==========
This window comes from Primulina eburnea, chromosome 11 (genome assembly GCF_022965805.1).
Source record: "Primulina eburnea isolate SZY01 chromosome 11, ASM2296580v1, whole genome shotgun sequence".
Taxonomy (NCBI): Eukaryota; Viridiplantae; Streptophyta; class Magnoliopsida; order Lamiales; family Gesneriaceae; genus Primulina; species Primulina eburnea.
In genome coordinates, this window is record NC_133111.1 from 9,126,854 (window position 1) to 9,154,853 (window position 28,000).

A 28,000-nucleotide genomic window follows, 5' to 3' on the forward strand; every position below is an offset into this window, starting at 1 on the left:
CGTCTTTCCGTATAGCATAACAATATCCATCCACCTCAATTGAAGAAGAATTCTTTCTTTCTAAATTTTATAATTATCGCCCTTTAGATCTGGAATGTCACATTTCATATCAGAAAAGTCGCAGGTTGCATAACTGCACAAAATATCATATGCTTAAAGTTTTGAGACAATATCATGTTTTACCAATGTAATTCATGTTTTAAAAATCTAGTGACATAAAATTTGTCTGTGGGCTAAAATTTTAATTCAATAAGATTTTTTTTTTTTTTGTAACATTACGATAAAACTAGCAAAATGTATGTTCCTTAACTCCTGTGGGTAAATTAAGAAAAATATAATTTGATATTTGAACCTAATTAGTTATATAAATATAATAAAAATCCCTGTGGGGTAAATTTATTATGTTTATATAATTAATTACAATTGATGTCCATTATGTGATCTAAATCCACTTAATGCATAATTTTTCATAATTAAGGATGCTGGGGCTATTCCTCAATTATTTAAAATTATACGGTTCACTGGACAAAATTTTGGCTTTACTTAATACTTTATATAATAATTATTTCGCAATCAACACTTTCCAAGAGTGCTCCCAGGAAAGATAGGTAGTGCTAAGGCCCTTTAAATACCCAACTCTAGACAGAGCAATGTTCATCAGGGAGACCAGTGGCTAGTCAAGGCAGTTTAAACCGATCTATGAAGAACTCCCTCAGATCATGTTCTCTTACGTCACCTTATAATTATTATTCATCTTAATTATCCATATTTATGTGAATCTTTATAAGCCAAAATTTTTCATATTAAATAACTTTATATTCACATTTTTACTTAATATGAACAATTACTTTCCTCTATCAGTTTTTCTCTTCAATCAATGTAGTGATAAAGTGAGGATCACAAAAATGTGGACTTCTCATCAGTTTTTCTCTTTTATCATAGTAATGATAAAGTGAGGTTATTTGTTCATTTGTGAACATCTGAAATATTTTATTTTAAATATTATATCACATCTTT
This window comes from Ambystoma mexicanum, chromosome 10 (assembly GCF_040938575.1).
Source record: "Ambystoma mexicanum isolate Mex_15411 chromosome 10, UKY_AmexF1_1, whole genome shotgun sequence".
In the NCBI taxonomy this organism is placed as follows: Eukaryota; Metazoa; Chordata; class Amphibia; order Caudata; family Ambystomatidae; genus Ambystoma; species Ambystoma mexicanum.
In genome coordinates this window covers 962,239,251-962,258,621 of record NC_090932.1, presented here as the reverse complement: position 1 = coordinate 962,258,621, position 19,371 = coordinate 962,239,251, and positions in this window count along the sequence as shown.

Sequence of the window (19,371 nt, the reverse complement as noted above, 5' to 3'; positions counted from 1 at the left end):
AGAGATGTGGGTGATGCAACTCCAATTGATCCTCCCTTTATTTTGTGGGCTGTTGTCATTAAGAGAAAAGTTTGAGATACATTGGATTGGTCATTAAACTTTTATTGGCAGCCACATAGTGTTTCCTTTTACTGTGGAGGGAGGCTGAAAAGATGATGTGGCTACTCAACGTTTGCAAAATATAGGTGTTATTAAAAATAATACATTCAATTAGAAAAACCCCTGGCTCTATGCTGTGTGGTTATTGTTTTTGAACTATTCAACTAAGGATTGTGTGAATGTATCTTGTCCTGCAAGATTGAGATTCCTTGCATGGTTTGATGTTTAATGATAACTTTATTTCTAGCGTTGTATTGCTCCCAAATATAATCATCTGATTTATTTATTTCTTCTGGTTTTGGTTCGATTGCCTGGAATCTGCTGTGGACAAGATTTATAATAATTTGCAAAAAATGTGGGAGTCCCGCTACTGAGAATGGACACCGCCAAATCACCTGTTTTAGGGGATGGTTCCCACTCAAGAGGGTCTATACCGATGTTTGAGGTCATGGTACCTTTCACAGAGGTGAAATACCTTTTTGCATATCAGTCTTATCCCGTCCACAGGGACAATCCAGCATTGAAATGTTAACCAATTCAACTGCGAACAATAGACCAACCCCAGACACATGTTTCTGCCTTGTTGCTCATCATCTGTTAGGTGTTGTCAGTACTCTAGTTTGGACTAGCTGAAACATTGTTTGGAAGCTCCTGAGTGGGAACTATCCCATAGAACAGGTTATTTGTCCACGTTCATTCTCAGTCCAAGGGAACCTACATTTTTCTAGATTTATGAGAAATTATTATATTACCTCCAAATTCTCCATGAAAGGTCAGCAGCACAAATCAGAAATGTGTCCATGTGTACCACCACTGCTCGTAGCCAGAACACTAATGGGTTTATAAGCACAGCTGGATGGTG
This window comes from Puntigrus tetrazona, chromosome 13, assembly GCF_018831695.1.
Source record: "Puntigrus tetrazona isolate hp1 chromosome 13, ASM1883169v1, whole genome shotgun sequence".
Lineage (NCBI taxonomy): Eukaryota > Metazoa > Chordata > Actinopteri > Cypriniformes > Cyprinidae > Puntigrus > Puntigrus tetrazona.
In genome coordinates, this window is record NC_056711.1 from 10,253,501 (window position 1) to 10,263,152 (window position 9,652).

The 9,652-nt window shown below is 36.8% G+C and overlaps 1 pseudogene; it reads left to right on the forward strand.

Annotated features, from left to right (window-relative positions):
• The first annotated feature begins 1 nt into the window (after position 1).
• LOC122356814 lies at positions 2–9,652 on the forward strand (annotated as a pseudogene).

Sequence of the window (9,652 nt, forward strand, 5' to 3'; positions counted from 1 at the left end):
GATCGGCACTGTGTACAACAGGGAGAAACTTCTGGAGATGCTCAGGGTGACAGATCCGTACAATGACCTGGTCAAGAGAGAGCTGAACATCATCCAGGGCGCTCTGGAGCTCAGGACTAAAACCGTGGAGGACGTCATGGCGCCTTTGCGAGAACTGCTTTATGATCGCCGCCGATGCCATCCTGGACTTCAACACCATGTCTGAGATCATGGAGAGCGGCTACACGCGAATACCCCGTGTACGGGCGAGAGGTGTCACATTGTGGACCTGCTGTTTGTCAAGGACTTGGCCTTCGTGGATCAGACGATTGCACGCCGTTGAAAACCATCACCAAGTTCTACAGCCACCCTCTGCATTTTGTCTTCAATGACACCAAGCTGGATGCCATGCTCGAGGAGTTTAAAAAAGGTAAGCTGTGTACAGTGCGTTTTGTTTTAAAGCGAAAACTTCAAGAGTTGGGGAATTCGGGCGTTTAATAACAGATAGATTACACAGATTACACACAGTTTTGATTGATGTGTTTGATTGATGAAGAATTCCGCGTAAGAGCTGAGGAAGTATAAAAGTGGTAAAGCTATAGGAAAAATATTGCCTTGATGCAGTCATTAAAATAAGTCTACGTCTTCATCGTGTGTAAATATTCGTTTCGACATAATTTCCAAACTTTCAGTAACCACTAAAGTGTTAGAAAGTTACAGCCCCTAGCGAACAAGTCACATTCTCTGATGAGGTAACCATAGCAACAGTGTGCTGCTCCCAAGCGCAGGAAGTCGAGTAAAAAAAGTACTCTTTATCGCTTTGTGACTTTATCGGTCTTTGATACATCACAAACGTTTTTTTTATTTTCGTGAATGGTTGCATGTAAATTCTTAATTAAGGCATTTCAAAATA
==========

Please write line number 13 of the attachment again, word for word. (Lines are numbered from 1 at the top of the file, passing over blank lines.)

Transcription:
This window comes from Puntigrus tetrazona, chromosome 13, assembly GCF_018831695.1.